Safety Calculations – you’re overdue an update!
If 1-ohm is still in circulation on your documentation then this section applies to you.
Even though the Safety Calculations for determining a System Earth (Ground) has shifted away from an arbitrary Resistance figure, usually <1 ohm. It’s still all too common to see this outdated measure of installed success appear on client / employer requirement specifications(ER’s) as part of the Earthing Design Safety Calculations.
IEC based EN 50522 Earthing of power installations exceeding 1 kV a.c. was implemented in 2010 and supersedes BS 7354 (1990) Code of practice for design of high-voltage open-terminal stations. BS 7430 Earthing Protection, was similarly updated in 2011.
The first really big step-change is the recognition that electrical system safety is probabilistic in nature. What do I mean?
For many years, engineers have used a deterministic approach to allowable step and touch voltages. Based on recognised international standards such as IEEE-80 / BS 7354 / BS 7430. The weakness with the ‘deterministic’ approach was that a constant safety criteria was applied across all sites, regardless of the physical context of that site. For example, an industrial site has very different safety context to a school or swimming pool which may have children with bare feet and possibly wet bodies.
Or, another example is a T&D (transmission & distribution) manned substation in the middle of a urban setting may have very different risk characteristics compared to an unmanned DNO (distribution network operator) substation in a remote hard to reach rural setting.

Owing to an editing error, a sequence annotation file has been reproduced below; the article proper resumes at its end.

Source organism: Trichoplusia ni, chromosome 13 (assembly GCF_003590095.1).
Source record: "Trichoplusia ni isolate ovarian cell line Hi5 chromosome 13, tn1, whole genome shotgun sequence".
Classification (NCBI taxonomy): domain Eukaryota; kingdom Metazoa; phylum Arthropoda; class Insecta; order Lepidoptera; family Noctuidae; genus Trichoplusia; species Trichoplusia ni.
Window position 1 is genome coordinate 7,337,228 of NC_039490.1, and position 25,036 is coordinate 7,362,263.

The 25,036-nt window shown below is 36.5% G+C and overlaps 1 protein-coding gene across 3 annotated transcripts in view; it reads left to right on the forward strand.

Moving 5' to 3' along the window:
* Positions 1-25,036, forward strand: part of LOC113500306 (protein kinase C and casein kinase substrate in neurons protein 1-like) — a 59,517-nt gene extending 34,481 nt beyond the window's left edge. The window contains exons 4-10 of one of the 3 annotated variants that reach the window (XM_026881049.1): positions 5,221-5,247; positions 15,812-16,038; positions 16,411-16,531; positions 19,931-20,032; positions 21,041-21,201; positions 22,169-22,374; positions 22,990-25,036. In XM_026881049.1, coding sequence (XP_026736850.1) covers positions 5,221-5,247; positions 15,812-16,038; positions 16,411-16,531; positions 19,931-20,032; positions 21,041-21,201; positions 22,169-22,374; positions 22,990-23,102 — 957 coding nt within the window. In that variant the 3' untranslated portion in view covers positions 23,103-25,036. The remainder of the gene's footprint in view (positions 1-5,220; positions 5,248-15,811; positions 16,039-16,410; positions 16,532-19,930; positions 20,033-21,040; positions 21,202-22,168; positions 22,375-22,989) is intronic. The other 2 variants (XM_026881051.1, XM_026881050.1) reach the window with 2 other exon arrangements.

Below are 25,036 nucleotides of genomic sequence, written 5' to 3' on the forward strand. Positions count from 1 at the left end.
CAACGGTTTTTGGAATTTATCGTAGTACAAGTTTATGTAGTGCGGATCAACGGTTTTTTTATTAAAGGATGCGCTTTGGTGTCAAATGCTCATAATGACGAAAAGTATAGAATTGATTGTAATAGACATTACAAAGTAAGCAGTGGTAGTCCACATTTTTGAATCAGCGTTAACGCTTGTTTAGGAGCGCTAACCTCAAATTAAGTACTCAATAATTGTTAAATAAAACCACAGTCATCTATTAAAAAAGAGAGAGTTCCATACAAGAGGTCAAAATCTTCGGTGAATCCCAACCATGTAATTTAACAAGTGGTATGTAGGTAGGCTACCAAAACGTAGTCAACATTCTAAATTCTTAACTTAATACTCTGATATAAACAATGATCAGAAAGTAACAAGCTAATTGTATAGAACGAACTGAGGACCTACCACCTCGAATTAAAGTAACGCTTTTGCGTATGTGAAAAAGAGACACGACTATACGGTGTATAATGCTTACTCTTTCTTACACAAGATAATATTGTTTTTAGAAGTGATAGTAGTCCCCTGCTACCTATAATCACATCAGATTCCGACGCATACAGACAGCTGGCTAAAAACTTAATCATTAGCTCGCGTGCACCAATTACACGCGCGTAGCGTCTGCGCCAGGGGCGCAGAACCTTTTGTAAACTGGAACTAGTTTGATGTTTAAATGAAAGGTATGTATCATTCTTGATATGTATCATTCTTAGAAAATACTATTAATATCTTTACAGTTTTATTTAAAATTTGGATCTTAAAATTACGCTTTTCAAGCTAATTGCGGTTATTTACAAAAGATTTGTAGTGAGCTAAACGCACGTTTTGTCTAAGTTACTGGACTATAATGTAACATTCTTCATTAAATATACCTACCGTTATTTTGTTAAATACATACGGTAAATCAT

This is where the ‘Probabilistic’ approach, using well-understood risk management procedures to assess individual site risks (likelihood and consequence) have been introduced. This approach considers the fibrillation risk (from the step or touch voltage) and the coincidence risk (from the fault frequency and circulation of people on or near the site). Thanks to Charles Dalziel’s work, a target fatality / survivability factor is provided (IEC 60479-1) which is relative to various societal risks within a general population.
Safety Calculations – Applied Research
The societal risks mentioned above relate to a typical population of the ‘general public’. The population is made up of people with a massive array of physical (and mental) variables. From gender, age, size, shape, BMI levels, mental endurance, etc. Some of the population sampled may carry a range of additional medical conditions, which could increase their susceptibility to a body current / stress voltage.